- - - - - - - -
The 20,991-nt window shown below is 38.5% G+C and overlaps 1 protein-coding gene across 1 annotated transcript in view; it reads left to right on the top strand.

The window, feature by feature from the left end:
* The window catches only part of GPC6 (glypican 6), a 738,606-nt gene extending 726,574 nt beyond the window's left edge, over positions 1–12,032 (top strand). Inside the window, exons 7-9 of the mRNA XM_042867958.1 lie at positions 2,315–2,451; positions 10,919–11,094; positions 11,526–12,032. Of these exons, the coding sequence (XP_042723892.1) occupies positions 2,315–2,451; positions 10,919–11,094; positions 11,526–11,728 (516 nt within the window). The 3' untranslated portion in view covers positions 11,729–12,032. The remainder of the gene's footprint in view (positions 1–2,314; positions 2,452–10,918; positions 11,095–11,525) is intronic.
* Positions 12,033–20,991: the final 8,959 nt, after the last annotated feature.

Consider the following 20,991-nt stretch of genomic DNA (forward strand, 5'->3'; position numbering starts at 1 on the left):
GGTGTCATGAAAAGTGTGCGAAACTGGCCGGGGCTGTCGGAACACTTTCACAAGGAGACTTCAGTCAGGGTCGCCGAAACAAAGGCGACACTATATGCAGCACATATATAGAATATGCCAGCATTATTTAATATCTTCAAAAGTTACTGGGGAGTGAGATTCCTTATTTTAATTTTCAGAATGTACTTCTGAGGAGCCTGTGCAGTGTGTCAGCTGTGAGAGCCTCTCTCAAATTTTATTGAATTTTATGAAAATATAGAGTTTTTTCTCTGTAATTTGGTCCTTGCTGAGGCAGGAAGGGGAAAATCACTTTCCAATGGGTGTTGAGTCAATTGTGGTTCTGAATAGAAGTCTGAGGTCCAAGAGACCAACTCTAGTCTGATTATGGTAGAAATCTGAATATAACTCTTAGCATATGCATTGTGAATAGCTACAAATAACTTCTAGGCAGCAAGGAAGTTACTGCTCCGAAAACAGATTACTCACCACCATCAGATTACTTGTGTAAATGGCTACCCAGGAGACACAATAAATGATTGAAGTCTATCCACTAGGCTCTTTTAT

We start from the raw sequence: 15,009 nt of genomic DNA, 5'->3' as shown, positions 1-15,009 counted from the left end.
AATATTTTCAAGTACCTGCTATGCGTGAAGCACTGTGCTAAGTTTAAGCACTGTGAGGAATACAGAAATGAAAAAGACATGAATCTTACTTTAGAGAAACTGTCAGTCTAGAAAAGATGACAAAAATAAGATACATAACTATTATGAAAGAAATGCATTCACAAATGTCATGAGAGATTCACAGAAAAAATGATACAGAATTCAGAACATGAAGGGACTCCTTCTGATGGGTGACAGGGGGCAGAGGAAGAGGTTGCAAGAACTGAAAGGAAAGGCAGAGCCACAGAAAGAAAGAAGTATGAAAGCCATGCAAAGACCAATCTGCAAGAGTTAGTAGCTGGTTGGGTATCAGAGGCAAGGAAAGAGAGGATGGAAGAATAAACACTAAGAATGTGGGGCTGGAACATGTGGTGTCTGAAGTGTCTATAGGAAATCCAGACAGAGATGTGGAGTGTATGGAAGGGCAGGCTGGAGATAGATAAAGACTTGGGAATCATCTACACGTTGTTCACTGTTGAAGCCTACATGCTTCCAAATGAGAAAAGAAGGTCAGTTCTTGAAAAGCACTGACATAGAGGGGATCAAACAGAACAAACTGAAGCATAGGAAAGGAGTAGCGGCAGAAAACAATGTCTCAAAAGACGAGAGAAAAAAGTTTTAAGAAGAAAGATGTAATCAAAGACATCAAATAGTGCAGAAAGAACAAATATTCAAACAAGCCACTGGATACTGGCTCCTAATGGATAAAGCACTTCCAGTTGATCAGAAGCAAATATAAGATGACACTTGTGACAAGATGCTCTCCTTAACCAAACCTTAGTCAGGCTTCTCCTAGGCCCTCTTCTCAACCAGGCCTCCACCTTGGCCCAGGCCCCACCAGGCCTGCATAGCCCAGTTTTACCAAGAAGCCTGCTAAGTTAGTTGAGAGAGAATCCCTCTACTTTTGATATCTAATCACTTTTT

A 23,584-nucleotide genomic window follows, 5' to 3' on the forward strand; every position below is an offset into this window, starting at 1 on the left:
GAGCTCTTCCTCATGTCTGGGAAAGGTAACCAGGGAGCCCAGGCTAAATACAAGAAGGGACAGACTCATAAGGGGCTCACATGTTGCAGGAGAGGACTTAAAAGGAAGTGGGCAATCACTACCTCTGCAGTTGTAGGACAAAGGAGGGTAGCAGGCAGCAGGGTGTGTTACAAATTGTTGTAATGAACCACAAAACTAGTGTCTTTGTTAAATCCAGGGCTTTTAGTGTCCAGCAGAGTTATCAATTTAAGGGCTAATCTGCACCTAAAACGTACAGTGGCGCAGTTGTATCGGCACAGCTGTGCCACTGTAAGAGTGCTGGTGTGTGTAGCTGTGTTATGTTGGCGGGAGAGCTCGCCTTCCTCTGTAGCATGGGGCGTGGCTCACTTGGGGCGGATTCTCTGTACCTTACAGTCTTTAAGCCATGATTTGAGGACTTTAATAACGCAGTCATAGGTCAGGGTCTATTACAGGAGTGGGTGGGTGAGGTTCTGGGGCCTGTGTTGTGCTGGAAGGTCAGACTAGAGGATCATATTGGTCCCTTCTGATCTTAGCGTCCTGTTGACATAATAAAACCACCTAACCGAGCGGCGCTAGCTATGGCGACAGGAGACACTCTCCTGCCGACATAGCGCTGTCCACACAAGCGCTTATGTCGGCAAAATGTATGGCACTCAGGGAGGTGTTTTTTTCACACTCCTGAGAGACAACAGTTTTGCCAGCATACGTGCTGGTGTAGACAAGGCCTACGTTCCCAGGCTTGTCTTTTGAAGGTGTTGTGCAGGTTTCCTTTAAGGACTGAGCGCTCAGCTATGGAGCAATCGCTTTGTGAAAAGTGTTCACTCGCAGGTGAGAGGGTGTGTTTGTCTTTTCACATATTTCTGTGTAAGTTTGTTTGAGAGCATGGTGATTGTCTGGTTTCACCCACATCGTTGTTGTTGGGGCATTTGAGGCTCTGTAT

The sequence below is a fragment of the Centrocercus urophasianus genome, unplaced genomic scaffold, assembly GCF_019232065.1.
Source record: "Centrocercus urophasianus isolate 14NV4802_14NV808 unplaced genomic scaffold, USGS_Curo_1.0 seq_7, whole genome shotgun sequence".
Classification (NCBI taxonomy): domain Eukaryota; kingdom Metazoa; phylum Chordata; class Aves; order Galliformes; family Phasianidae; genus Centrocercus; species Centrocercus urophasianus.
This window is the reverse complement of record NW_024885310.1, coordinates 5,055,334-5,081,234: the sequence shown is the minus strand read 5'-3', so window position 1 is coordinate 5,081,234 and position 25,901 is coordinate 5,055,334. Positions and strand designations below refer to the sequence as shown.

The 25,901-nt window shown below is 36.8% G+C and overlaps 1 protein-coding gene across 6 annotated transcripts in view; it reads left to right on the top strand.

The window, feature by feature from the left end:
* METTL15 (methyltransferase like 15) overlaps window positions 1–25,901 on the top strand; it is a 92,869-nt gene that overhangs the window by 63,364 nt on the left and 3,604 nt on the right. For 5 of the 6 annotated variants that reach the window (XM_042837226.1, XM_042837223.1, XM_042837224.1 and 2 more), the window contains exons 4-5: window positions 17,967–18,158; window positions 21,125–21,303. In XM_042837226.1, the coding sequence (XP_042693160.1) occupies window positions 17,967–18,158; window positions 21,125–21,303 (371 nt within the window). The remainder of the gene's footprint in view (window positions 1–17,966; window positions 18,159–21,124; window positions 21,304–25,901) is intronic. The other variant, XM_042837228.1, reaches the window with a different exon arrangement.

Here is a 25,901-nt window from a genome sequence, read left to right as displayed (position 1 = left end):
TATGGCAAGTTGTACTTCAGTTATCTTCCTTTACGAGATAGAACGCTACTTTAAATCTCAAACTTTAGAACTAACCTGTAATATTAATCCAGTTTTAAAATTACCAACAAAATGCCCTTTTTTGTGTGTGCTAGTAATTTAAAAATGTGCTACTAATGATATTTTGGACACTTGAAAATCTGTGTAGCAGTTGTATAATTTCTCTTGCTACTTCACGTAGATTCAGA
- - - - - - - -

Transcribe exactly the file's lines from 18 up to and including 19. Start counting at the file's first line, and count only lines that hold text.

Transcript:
Here is a 25,901-nt window from a genome sequence, read left to right as displayed (position 1 = left end):
TATGGCAAGTTGTACTTCAGTTATCTTCCTTTACGAGATAGAACGCTACTTTAAATCTCAAACTTTAGAACTAACCTGTAATATTAATCCAGTTTTAAAATTACCAACAAAATGCCCTTTTTTGTGTGTGCTAGTAATTTAAAAATGTGCTACTAATGATATTTTGGACACTTGAAAATCTGTGTAGCAGTTGTATAATTTCTCTTGCTACTTCACGTAGATTCAGA